- Wood, Charles B., III
History, Technology, and Art of the Book in the 19th Century; Catalogue 93
Charles B. Wood, III, Cambridge, Massachusetts, 1997, Wraps, , , Very Good
86 pp. 210 items. Small chips at top and bottom of spine, probably from folding machine. A small smudge on front wraps, else fine. Illustrated with 16 pages of hors-text black and white plates. Fascinating detailed descriptions.
The American Language Reprint (ALR) series aims to compile the various word-lists, vocabularies and phrase books which were collected in the early years of North American settlement. The series begins with the languages and dialects of the Eastern Woodlands, with a primary emphasis on the Eastern Algonquian and Iroquoian families. We hope to progressively extend the geographical scope of the project to form a comprehensive linguistic record of native North America prior to the advent of modern linguistics.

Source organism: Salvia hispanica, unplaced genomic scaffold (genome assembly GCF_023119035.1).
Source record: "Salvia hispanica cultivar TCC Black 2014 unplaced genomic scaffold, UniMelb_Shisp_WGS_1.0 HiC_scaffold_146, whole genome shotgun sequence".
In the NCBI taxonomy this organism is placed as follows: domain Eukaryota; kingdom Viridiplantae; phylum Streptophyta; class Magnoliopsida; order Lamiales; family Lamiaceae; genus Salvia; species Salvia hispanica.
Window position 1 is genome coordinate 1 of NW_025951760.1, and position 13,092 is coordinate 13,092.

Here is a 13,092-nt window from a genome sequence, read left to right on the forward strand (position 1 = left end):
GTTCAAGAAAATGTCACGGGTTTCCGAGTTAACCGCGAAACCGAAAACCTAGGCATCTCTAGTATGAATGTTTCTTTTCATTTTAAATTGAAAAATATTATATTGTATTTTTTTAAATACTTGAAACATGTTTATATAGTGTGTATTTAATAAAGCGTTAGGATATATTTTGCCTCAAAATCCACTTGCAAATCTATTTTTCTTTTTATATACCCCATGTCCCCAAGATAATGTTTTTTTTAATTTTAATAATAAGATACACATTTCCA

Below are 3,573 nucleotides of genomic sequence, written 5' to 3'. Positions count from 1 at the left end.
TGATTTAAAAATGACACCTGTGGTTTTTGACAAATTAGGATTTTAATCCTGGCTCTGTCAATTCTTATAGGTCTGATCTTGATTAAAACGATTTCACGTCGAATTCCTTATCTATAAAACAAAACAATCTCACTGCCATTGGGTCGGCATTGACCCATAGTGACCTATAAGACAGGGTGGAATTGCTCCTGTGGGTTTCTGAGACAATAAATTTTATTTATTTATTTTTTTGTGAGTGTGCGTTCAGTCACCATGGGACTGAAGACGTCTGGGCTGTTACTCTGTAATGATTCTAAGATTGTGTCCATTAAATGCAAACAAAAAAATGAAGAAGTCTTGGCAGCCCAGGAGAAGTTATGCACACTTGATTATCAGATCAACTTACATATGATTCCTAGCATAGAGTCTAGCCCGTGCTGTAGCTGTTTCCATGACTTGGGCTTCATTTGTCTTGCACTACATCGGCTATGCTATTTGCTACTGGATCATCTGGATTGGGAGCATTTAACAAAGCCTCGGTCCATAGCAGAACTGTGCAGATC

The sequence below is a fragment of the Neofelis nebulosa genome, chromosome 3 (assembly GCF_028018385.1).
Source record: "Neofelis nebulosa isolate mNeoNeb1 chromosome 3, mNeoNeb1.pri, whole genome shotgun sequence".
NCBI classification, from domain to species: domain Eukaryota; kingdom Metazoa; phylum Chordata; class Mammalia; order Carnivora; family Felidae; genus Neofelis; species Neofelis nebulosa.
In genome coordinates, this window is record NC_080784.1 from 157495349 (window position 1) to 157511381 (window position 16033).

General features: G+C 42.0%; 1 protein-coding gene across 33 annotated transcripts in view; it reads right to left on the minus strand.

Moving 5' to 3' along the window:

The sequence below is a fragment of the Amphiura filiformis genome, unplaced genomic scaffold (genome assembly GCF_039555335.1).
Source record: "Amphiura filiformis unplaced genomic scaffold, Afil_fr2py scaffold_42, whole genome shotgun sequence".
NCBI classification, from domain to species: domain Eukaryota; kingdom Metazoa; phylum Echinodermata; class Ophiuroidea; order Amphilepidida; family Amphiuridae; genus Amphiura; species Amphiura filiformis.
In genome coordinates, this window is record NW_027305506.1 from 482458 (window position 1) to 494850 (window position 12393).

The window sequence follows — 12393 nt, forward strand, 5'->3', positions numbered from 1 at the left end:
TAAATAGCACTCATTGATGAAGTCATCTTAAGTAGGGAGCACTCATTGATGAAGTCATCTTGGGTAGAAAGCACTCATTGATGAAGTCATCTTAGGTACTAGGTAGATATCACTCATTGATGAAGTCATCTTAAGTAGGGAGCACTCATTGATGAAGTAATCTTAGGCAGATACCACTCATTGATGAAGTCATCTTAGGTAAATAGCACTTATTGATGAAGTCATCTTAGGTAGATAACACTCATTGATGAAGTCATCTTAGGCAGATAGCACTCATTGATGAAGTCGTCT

O reader! hast thou ever stood to see The Holly-tree? The eye that contemplates it well perceives Its glossy leaves Ordered by an Intelligence so wise As might confound the Atheist's sophistries. Below, a circling fence, its leaves are seen, Wrinkled and keen; No grazing cattle, through their prickly round, Can reach to wound; But, as they grow where nothing is to fear, Smooth and unarmed the pointless leaves appear. I love to view these things with curious eyes, And moralize; And in this wisdom of the Holly-tree Can emblem see Wherewith, perchance, to make a pleasant rhyme, - One which may profit in the after-time. Thus, though abroad, perchance, I might appear Harsh and austere; To those who on my leisure would intrude, Reserved and rude; Gentle at home amid my friends I'd be, Like the high leaves upon the Holly-tree. And should my youth - as youth is apt, I know, - Some harshness show, All vain asperities I, day by day, Would wear away, Till the smooth temper of my age should be Like the high leaves upon the Holly-tree. And as, when all the summer trees are seen So bright and green, The Holly-leaves their fadeless hues display Less bright than they; But when the bare and wintry woods we see, What then so cheerful as the Holly-tree? - So, serious should my youth appear among The thoughtless throng; So would I seem, amid the young and gay, More grave than they; That in my age as cheerful I might be As the green winter of the Holly-tree.Robert Southey [1774-1843]